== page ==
This retailing instinct now seems to be second nature to Franck, but when he first started in Giacopazzi’s he had absolutely no background in the industry, having originally trained as a coppersmith.
“It was definitely different. I was building parts of planes and things like that, so not exactly retail.
“But Joanna and I met in France, her parents wanted to retire, and they asked us if we wanted to take over. We just thought ‘let’s try it’ – and we did.”
Franck quickly learned the ropes after arriving in Milnathort, but that might have been helped by the fact that his wife Joanna is part of one of the most experienced retail families in Scotland.
The Giacopazzi’s have owned a store in Milnathort since 1910, and Joanna is the great-granddaughter of the business’ founder. With retail in the genes, Joanna and Franck were well equipped to deal with the extreme weather conditions of 2018, and the impact it had on the bakery aisle.
“Bakery is quite weather dependent,” said Franck, “when we had the big heatwave in the summer we found we were wasting more bread because people weren’t buying it. I’m not sure if they were focusing on beer. We just had to be very careful with keeping an eye on it.”
But while the heat made things difficult for bread and bakery, the cold wasn’t much better, and the ‘Beast from the East’ snowstorm brought challenges of its own for Franck and Joanna.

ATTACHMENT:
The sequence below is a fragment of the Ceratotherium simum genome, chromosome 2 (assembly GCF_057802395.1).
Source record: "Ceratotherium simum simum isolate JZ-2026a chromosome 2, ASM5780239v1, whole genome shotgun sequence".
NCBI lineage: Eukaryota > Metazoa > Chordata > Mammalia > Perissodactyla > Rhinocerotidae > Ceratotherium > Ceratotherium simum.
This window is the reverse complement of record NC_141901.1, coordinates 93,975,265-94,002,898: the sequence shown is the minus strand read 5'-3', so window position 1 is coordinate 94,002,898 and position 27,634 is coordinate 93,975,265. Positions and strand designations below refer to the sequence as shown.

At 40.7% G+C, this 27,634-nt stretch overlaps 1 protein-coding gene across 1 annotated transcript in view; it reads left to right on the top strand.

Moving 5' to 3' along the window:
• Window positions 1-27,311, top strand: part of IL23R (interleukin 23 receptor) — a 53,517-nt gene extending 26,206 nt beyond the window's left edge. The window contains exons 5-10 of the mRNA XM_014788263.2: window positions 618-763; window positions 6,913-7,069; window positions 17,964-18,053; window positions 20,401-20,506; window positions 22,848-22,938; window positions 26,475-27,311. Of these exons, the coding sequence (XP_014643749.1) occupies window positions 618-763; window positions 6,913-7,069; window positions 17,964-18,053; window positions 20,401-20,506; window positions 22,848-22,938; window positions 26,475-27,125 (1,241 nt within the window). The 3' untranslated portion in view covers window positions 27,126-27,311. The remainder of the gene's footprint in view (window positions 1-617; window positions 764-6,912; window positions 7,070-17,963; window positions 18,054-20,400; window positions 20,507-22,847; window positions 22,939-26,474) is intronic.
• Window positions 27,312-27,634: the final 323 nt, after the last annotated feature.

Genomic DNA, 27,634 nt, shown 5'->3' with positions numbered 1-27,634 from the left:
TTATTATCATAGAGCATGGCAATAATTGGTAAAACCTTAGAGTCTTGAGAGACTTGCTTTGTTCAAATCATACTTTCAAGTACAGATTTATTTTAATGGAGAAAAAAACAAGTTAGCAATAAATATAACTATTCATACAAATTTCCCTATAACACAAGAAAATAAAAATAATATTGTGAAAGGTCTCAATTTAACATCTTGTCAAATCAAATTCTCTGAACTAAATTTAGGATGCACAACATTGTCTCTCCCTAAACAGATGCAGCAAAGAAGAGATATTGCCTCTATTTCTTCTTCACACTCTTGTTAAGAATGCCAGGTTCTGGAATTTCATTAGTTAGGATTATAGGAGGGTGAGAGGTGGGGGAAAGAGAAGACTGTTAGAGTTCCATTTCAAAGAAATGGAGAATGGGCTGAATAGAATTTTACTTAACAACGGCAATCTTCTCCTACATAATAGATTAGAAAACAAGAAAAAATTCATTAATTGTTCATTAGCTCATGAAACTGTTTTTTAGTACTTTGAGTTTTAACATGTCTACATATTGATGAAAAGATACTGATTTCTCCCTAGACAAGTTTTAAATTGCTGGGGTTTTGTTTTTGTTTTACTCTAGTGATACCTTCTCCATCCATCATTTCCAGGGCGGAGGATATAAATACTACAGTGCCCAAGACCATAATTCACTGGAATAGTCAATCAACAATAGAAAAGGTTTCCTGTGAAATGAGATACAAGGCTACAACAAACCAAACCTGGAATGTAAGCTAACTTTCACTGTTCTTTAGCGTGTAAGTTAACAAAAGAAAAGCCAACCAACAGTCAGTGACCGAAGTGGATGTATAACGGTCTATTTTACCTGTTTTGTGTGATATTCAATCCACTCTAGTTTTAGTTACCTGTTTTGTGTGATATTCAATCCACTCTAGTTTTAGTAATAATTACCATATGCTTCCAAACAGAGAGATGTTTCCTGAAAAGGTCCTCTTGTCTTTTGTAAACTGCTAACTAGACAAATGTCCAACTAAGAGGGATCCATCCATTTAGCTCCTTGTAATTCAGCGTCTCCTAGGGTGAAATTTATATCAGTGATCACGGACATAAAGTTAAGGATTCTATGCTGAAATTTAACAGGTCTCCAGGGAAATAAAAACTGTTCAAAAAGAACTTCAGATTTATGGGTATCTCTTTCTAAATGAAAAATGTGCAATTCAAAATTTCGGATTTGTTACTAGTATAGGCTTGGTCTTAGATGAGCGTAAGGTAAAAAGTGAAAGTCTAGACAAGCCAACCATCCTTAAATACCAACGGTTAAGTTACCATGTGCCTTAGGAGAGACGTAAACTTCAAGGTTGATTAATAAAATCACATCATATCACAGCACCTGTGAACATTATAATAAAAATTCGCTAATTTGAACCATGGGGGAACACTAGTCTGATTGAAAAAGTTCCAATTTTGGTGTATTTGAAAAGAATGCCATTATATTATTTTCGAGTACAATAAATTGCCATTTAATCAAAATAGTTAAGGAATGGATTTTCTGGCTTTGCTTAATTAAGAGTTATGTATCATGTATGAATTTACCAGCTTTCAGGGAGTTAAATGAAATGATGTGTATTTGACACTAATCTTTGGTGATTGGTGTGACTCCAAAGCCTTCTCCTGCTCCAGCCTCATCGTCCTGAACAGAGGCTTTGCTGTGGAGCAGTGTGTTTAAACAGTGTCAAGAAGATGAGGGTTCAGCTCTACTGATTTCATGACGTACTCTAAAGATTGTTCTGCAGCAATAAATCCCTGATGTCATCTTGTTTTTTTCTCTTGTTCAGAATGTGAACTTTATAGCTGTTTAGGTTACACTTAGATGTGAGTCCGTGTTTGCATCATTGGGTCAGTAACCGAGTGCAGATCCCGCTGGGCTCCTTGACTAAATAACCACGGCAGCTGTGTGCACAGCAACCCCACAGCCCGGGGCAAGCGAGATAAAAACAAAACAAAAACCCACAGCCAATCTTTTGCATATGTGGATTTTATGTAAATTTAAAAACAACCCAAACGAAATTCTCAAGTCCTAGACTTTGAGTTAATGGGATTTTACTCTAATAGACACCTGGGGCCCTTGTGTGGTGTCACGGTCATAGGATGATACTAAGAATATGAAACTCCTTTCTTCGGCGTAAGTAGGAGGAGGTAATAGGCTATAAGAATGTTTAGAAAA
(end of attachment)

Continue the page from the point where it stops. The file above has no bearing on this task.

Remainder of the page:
“We did manage to get bread but it wasn’t easy. We baked everything we had in the cold room, we were baking all through the day, everything we had we baked and sold.
“Everything got cleared out. We didn’t get much delivery, but we did manage to source some stuff. The local community were really happy though. We stayed open all through the week, although it wasn’t easy.”
Facebook proved a vital tool for the store during the snowy weather, allowing the Giacopazzi’s team to keep customers up to date when deliveries arrived.
“We had people coming in and saying ‘I saw on Facebook that you had bread. We were telling everyone to keep an eye on the Facebook page, and we got extra likes around that time because people wanted to know when deliveries were coming so they liked the page. It’s been a really good way to communicate with people, it is really important I think.”
Be it online or otherwise, Franck and Joanna have found that adapting to change is the best way to keep Giacopazzi’s thriving more than a century after it first opened.
“We are just trialling things, looking at bringing in Co-op products, delisting Heritage ones, and seeing how they go. Some Co-op lines are doing really well, like crisps and chilled foods. We are just trying to sort out what is better and take the best of each.
“Some customers are a bit confused, but we just explain that they are getting the best of both, the products they like from Heritage and the products they like from the Co-op.”
But as a Frenchman working with Scottish bakery products, surely one of the biggest adjustments for Franck must have been getting used to the well-fired roll?
“I really like them actually,” he said, “they are traditional!”